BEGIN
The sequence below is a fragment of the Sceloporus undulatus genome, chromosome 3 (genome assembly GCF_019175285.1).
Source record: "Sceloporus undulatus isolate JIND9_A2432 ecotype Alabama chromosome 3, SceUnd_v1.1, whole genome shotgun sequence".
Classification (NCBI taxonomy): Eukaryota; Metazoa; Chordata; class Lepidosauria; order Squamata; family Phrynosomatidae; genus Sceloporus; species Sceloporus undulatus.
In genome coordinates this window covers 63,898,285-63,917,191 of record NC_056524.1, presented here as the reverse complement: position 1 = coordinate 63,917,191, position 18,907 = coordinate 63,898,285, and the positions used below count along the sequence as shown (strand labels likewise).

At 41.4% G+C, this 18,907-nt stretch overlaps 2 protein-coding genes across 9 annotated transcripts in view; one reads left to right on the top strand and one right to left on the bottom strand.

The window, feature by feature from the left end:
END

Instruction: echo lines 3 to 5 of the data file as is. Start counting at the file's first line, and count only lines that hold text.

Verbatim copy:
Classification (NCBI taxonomy): Eukaryota; Metazoa; Chordata; class Lepidosauria; order Squamata; family Phrynosomatidae; genus Sceloporus; species Sceloporus undulatus.
In genome coordinates this window covers 63,898,285-63,917,191 of record NC_056524.1, presented here as the reverse complement: position 1 = coordinate 63,917,191, position 18,907 = coordinate 63,898,285, and the positions used below count along the sequence as shown (strand labels likewise).

At 41.4% G+C, this 18,907-nt stretch overlaps 2 protein-coding genes across 9 annotated transcripts in view; one reads left to right on the top strand and one right to left on the bottom strand.